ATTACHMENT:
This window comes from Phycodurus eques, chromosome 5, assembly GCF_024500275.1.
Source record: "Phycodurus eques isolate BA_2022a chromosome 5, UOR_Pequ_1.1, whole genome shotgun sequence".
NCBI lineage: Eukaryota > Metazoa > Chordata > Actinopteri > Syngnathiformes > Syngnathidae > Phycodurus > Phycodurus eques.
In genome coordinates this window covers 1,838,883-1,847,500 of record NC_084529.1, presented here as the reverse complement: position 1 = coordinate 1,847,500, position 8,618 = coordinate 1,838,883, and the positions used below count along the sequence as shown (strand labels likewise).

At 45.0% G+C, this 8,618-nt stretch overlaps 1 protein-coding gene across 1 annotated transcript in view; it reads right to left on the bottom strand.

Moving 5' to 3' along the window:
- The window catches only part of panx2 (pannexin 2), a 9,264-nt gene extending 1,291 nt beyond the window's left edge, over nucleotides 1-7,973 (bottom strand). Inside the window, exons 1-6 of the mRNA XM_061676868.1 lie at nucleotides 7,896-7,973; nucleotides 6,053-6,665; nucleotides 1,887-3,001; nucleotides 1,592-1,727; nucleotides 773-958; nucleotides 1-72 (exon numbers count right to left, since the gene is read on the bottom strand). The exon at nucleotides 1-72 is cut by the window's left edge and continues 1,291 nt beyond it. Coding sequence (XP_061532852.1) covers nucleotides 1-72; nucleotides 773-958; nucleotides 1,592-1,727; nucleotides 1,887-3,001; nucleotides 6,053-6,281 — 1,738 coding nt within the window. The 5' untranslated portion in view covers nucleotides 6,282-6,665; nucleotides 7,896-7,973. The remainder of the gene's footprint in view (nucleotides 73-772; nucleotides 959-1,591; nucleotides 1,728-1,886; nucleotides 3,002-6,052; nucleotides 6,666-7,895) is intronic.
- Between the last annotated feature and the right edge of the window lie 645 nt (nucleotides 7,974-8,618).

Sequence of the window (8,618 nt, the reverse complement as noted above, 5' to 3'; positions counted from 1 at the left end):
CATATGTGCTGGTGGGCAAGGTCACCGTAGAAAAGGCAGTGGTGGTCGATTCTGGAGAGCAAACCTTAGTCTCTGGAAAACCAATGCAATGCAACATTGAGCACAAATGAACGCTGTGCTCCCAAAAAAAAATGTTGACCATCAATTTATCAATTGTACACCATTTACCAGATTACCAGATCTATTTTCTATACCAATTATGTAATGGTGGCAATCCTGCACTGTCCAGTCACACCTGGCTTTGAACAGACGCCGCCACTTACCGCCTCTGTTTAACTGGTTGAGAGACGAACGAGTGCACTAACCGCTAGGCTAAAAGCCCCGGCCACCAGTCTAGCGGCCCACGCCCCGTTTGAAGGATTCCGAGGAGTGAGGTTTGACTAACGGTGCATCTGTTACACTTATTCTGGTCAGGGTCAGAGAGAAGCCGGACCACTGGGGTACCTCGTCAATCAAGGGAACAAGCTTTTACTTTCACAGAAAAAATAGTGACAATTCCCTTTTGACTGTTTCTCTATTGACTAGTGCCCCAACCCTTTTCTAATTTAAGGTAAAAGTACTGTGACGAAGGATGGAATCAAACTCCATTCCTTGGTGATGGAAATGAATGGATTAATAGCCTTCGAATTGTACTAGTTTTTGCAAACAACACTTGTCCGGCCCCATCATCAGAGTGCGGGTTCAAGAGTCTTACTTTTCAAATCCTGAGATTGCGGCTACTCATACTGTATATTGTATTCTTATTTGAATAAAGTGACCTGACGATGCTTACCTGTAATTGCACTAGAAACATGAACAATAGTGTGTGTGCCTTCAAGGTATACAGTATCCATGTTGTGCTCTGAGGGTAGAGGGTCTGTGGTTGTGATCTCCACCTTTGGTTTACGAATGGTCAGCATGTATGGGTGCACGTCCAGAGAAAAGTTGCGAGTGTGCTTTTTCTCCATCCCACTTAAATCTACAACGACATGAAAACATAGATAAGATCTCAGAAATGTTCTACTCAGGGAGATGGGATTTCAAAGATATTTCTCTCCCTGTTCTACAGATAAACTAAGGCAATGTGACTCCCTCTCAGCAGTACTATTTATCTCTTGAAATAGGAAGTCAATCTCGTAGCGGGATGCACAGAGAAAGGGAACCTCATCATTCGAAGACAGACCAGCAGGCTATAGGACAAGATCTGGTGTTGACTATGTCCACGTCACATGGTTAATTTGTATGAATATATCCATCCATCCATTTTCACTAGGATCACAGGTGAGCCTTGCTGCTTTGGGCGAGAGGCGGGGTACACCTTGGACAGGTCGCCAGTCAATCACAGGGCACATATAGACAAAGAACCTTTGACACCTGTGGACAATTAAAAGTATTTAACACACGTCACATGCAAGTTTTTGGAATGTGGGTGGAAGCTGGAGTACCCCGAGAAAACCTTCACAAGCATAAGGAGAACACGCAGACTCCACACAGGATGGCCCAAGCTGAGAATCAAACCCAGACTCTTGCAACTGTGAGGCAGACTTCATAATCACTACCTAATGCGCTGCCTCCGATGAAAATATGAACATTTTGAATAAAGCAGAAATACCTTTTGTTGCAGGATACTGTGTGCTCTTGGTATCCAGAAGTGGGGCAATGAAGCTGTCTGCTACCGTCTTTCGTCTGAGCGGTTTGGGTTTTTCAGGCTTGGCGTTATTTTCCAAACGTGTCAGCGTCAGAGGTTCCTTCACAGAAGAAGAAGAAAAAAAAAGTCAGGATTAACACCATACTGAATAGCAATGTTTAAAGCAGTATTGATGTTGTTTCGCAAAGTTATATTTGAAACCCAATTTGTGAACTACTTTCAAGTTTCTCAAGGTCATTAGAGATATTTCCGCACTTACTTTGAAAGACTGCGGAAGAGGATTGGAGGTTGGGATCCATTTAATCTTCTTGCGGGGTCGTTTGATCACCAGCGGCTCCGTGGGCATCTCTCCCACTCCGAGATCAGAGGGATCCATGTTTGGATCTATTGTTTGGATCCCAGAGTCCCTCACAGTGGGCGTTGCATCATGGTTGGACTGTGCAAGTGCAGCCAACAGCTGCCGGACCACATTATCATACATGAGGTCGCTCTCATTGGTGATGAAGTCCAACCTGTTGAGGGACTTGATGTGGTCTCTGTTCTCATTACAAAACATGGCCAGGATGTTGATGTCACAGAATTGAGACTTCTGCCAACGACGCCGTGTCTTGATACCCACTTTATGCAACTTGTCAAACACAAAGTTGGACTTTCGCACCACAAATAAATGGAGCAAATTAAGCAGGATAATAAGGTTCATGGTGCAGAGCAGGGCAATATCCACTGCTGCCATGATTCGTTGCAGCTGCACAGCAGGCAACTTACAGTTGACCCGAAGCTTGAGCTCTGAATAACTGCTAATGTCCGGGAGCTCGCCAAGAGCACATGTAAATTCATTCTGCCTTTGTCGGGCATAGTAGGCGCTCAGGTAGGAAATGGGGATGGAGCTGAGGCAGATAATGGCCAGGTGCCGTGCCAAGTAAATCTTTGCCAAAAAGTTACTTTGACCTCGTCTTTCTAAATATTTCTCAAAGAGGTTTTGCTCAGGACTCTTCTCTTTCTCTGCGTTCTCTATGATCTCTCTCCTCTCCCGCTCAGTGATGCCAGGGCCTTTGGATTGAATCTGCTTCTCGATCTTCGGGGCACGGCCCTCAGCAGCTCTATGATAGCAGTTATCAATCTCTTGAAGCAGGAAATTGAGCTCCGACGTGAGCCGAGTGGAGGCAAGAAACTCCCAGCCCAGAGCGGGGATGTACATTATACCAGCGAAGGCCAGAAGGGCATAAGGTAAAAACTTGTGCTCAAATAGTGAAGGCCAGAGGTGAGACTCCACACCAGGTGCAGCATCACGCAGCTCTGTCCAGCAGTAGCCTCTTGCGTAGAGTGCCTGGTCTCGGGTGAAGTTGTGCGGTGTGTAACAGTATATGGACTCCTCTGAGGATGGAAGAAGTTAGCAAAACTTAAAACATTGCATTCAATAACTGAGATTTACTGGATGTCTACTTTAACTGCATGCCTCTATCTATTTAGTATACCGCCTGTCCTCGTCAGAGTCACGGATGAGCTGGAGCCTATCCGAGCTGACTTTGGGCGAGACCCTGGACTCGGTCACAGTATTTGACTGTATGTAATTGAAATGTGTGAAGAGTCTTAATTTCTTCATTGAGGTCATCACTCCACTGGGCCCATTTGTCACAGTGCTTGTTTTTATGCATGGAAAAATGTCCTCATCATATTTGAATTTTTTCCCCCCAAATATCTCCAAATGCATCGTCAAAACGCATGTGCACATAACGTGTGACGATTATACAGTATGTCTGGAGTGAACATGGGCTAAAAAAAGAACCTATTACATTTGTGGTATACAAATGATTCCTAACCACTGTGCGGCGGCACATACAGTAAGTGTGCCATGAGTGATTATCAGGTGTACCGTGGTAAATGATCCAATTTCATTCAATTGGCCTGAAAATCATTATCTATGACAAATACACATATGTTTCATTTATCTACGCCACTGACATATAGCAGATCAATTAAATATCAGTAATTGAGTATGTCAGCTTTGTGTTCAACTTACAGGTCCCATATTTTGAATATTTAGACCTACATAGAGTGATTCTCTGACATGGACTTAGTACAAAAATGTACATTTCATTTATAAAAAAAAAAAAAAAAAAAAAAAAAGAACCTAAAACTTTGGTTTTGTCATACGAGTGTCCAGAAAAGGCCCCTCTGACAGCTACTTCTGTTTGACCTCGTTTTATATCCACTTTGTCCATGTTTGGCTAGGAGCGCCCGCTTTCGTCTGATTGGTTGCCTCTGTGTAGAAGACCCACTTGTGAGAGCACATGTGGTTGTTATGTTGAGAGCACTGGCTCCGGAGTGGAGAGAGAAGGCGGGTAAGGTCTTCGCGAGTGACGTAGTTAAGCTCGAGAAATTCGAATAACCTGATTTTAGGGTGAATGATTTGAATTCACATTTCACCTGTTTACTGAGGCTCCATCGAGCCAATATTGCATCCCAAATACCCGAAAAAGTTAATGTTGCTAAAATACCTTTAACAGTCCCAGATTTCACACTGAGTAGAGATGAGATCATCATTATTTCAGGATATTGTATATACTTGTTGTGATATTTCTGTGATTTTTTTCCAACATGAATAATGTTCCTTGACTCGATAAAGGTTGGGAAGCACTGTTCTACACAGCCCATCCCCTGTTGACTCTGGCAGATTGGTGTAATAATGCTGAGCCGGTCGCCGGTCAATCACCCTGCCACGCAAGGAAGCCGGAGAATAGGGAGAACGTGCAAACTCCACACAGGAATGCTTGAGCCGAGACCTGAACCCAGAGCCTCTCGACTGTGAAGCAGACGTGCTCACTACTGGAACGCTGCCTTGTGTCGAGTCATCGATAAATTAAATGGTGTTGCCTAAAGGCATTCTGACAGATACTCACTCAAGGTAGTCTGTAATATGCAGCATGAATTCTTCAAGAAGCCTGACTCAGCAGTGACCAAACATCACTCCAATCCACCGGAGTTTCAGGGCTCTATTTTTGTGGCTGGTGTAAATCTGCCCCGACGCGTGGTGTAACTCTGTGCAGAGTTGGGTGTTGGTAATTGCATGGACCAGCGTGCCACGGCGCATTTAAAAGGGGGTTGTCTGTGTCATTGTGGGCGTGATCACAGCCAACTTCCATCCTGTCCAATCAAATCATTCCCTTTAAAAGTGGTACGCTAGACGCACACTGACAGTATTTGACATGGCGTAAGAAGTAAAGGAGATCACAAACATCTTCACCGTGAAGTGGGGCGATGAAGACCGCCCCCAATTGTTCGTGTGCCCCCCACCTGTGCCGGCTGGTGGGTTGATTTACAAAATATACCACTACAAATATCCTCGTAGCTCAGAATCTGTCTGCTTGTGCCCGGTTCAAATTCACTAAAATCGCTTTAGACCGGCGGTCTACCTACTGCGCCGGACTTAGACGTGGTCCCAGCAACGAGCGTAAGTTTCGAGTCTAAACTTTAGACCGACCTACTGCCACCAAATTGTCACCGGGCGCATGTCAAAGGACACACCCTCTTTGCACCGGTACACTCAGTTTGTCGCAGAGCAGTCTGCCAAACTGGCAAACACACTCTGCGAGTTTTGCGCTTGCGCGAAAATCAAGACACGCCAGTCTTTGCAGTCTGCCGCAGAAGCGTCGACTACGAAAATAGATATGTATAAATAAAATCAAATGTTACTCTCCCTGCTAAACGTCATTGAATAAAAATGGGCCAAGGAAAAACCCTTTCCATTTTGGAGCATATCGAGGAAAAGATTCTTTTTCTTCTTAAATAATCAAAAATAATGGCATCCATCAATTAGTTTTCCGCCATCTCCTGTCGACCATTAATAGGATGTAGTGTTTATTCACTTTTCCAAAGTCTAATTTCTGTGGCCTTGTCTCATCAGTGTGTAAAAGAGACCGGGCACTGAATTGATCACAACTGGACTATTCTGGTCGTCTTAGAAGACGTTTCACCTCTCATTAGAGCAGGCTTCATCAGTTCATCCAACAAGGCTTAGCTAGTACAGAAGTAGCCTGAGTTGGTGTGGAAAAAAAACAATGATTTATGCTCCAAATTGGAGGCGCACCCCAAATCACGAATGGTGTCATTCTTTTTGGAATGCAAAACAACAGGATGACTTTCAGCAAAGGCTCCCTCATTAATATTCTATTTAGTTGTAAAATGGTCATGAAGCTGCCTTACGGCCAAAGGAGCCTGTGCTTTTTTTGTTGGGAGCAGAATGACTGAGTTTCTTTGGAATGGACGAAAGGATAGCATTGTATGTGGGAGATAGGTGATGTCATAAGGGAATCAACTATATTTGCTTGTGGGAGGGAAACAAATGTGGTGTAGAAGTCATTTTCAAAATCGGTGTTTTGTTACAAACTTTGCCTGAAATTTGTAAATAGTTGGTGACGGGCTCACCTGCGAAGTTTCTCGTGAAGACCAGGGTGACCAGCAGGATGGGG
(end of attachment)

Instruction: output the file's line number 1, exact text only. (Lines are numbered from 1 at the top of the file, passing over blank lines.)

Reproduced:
This window comes from Phycodurus eques, chromosome 5, assembly GCF_024500275.1.